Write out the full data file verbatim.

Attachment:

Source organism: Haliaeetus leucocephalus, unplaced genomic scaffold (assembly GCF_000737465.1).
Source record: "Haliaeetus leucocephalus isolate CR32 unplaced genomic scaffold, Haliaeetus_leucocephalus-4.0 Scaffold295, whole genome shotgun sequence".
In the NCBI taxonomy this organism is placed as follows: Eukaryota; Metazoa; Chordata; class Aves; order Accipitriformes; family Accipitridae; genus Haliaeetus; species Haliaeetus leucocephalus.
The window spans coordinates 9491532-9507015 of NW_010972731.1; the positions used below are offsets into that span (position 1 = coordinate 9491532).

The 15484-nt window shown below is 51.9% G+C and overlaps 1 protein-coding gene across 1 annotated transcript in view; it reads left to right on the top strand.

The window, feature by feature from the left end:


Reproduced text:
Source organism: Haliaeetus leucocephalus, unplaced genomic scaffold (assembly GCF_000737465.1).
Source record: "Haliaeetus leucocephalus isolate CR32 unplaced genomic scaffold, Haliaeetus_leucocephalus-4.0 Scaffold295, whole genome shotgun sequence".
In the NCBI taxonomy this organism is placed as follows: Eukaryota; Metazoa; Chordata; class Aves; order Accipitriformes; family Accipitridae; genus Haliaeetus; species Haliaeetus leucocephalus.
The window spans coordinates 9491532-9507015 of NW_010972731.1; the positions used below are offsets into that span (position 1 = coordinate 9491532).

The 15484-nt window shown below is 51.9% G+C and overlaps 1 protein-coding gene across 1 annotated transcript in view; it reads left to right on the top strand.

The window, feature by feature from the left end: